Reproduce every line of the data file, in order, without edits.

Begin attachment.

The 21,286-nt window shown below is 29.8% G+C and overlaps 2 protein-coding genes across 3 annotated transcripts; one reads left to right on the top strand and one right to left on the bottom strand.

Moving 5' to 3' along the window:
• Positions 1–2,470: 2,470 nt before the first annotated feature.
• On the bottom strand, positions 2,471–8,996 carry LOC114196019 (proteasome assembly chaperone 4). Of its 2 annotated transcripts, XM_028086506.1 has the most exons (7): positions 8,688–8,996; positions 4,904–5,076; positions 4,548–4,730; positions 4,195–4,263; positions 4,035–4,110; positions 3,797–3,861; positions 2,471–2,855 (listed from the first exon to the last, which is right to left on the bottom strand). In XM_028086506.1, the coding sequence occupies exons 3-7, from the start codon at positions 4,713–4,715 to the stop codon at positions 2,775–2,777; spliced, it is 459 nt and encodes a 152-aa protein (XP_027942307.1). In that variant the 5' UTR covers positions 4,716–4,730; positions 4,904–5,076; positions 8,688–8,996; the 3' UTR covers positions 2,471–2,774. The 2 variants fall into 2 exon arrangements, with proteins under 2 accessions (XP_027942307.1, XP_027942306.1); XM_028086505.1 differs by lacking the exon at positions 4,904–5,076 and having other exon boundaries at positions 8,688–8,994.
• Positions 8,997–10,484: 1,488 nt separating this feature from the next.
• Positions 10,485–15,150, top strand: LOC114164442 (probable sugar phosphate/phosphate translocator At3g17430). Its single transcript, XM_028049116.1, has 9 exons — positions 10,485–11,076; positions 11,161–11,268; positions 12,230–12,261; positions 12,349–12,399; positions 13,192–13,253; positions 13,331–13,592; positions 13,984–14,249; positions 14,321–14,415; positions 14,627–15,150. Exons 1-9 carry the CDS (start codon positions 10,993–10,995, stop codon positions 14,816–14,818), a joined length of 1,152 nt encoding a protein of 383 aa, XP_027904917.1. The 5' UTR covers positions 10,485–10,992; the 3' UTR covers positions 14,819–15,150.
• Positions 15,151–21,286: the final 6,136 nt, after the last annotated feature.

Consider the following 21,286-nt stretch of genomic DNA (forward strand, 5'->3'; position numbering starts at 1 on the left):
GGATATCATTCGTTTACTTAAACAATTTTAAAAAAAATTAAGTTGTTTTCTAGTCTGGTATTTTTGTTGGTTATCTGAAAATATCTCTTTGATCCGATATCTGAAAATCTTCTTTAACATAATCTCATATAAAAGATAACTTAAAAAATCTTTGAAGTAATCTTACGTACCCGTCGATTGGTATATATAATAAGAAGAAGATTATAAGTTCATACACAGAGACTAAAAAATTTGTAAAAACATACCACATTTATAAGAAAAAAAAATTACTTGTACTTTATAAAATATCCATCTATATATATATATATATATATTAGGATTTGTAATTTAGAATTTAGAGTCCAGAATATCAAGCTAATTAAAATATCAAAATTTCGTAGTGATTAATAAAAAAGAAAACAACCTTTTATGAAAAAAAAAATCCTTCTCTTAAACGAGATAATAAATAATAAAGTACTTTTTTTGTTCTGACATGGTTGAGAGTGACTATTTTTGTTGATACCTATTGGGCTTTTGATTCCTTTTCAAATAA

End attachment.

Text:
The 21,286-nt window shown below is 29.8% G+C and overlaps 2 protein-coding genes across 3 annotated transcripts; one reads left to right on the top strand and one right to left on the bottom strand.

Moving 5' to 3' along the window:
• Positions 1–2,470: 2,470 nt before the first annotated feature.
• On the bottom strand, positions 2,471–8,996 carry LOC114196019 (proteasome assembly chaperone 4). Of its 2 annotated transcripts, XM_028086506.1 has the most exons (7): positions 8,688–8,996; positions 4,904–5,076; positions 4,548–4,730; positions 4,195–4,263; positions 4,035–4,110; positions 3,797–3,861; positions 2,471–2,855 (listed from the first exon to the last, which is right to left on the bottom strand). In XM_028086506.1, the coding sequence occupies exons 3-7, from the start codon at positions 4,713–4,715 to the stop codon at positions 2,775–2,777; spliced, it is 459 nt and encodes a 152-aa protein (XP_027942307.1). In that variant the 5' UTR covers positions 4,716–4,730; positions 4,904–5,076; positions 8,688–8,996; the 3' UTR covers positions 2,471–2,774. The 2 variants fall into 2 exon arrangements, with proteins under 2 accessions (XP_027942307.1, XP_027942306.1); XM_028086505.1 differs by lacking the exon at positions 4,904–5,076 and having other exon boundaries at positions 8,688–8,994.
• Positions 8,997–10,484: 1,488 nt separating this feature from the next.
• Positions 10,485–15,150, top strand: LOC114164442 (probable sugar phosphate/phosphate translocator At3g17430). Its single transcript, XM_028049116.1, has 9 exons — positions 10,485–11,076; positions 11,161–11,268; positions 12,230–12,261; positions 12,349–12,399; positions 13,192–13,253; positions 13,331–13,592; positions 13,984–14,249; positions 14,321–14,415; positions 14,627–15,150. Exons 1-9 carry the CDS (start codon positions 10,993–10,995, stop codon positions 14,816–14,818), a joined length of 1,152 nt encoding a protein of 383 aa, XP_027904917.1. The 5' UTR covers positions 10,485–10,992; the 3' UTR covers positions 14,819–15,150.
• Positions 15,151–21,286: the final 6,136 nt, after the last annotated feature.

Consider the following 21,286-nt stretch of genomic DNA (forward strand, 5'->3'; position numbering starts at 1 on the left):
GGATATCATTCGTTTACTTAAACAATTTTAAAAAAAATTAAGTTGTTTTCTAGTCTGGTATTTTTGTTGGTTATCTGAAAATATCTCTTTGATCCGATATCTGAAAATCTTCTTTAACATAATCTCATATAAAAGATAACTTAAAAAATCTTTGAAGTAATCTTACGTACCCGTCGATTGGTATATATAATAAGAAGAAGATTATAAGTTCATACACAGAGACTAAAAAATTTGTAAAAACATACCACATTTATAAGAAAAAAAAATTACTTGTACTTTATAAAATATCCATCTATATATATATATATATATATTAGGATTTGTAATTTAGAATTTAGAGTCCAGAATATCAAGCTAATTAAAATATCAAAATTTCGTAGTGATTAATAAAAAAGAAAACAACCTTTTATGAAAAAAAAAATCCTTCTCTTAAACGAGATAATAAATAATAAAGTACTTTTTTTGTTCTGACATGGTTGAGAGTGACTATTTTTGTTGATACCTATTGGGCTTTTGATTCCTTTTCAAATAA